Teens having sex

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After venting my disgust at the parent’s responsibilities of the boys involved in this distasteful event in my previous column, I feel it necessary to comment on the recent developments in the case.

According to media reports, the two younger participants have now been charged with ‘consensual sexual penetration with a child’ in accordance with the Sexual Offences and Related Matters Act while the other was charged with statutory rape. Which implies that the sex was consensual, but because it involved under aged persons it is considered illegal in the eyes of the law?

The thing that bothers me about this development is that the law is probably an ass in this situation. There are millions of teenagers under the age of 16 engaging in sex right now as we speak.

Having just finished reading fellow columnist Tracy Engelbrecht's The Girl Who Couldn’t Say No, about her experience as a teenage mom, I can’t help but wonder if the police will be swinging by her office soon to arrest her for having sex at the age of 14 all those many years ago. Crazy!

I welcome the fact that they’re all getting the same treatment in the eyes of the law though. Far too many times boys have suffered irreversible destruction to their reputations after falsely being accused of rape. So well done to the girl for coming clean on that score. 
So what about this consensual sex law!? I mean how many teenage mothers do we churn out in a year? Probably thousands if you ask me, and surely given this precedent, they should all be arrested, or charged with something.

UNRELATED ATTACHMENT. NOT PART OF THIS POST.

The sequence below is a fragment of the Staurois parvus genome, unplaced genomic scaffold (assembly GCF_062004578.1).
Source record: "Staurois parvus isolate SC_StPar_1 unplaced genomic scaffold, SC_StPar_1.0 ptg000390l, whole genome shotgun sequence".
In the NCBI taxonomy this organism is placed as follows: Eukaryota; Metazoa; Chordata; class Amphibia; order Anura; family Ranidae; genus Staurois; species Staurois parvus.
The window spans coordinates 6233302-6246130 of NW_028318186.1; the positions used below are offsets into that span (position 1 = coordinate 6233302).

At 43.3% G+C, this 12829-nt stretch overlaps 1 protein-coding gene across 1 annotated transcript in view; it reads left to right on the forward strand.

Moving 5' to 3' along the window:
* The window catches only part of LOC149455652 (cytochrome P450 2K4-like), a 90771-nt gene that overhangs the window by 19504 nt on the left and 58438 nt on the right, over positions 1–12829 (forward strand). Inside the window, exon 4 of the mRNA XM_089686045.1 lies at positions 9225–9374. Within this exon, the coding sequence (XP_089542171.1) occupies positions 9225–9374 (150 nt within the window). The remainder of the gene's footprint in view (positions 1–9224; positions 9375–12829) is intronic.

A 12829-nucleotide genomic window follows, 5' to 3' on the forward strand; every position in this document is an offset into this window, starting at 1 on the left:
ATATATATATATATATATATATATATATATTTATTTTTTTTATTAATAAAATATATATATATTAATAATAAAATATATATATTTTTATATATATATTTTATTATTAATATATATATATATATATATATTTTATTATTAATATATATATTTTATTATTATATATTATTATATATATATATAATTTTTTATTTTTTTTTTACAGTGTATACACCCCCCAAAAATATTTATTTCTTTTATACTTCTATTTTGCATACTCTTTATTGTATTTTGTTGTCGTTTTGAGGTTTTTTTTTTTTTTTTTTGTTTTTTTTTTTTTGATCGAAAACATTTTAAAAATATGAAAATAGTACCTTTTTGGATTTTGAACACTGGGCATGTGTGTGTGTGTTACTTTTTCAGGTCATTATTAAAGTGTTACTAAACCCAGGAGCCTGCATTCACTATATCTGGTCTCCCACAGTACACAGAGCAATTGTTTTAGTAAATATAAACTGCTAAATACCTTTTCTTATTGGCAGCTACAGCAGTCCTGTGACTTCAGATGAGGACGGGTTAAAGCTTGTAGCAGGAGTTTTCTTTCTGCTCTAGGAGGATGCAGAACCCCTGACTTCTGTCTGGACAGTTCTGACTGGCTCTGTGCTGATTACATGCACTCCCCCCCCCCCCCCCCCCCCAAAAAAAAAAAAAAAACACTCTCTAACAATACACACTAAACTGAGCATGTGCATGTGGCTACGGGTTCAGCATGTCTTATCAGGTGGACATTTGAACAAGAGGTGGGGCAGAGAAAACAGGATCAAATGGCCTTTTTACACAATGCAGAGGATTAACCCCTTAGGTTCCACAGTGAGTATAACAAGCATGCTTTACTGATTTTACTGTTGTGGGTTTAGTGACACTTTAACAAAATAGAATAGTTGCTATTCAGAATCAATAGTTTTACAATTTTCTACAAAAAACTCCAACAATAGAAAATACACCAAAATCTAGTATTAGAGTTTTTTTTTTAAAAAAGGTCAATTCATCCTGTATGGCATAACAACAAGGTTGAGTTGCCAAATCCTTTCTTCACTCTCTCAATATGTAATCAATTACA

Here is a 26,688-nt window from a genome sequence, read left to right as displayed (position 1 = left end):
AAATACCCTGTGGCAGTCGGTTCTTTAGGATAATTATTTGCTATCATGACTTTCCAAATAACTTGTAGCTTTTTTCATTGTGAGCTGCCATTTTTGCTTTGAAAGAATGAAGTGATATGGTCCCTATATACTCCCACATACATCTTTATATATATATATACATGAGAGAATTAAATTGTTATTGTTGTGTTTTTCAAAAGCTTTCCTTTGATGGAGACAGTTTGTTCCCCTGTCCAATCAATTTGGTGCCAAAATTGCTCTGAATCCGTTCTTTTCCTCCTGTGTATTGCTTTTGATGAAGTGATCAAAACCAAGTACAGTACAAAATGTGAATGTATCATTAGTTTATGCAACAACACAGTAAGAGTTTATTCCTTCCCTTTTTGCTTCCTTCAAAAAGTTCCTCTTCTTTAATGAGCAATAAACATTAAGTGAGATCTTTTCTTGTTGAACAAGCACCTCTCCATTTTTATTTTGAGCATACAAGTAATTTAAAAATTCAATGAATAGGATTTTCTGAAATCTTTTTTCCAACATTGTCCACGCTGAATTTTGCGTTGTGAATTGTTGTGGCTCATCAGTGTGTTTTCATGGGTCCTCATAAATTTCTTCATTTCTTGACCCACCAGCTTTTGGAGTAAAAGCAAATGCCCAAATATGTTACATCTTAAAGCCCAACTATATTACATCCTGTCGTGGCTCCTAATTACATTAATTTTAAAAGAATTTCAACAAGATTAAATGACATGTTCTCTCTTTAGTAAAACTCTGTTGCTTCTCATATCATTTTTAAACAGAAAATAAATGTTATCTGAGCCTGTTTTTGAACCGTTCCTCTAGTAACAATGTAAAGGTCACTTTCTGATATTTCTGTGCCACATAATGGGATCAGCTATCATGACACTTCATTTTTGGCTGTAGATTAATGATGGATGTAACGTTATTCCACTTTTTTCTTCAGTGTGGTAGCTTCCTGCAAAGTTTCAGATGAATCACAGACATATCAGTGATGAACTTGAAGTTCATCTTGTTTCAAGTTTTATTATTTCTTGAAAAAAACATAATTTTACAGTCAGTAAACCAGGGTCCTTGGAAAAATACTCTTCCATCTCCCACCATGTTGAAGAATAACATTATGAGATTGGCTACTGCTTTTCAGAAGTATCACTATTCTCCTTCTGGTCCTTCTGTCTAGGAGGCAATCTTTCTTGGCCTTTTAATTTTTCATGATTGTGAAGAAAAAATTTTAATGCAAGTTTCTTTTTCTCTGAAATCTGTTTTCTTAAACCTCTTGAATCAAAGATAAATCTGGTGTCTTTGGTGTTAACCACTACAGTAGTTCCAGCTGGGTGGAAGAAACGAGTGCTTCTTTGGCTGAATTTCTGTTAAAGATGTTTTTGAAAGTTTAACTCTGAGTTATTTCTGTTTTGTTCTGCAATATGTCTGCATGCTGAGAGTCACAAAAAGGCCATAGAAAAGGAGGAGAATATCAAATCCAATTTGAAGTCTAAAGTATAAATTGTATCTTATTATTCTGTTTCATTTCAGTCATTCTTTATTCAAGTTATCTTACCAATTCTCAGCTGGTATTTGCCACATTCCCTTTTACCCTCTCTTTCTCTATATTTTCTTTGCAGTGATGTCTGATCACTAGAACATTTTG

Informed opinion suggests that there won’t be a trial because the three have been sent on a diversion programme, which aims to re-educate kids in this situation so there doesn’t need to be a criminal trial. This is good news for them I suppose.

But what is the message being sent to young kids and their parents? Invest in chastity belts now, because even if your young girls and boys get bust in the process of having a consensual shag, the law will really only nod and wink with a knowing smile and send them on their way to a glorified sex education course?

Should we review the age of consent?

Or should we as parents ‘get with the programme’ and become more relaxed about the whole issue of sex under 16 years old? A few hundred years ago it was quite common for 12 and 13 years olds to be married and have babies. Physically our bodies would seem to be able to manage it at this age.

Personally I think that the way this incident went down, what with the audience and cellphone recording; the three teens in this case are nowhere near being able to grasp the consequences of their actions.

Should the authorities be thinking about relaxing the laws in terms of the age of consensual sex? I’m not aware of anyone guilty of consensual underage sex actually getting locked up or having the book thrown at them unless there is other motives at play by third parties.

Is the purpose of the law to act merely as a deterrent, only to be used to threaten in the case of events such as this one?

Read more by Marlon Abrahams

What do you think of the law as it applies to the age of consensual sex?

Disclaimer: The views of columnists published on Parent24 are their own and therefore do not necessarily represent the views of Parent24.

 
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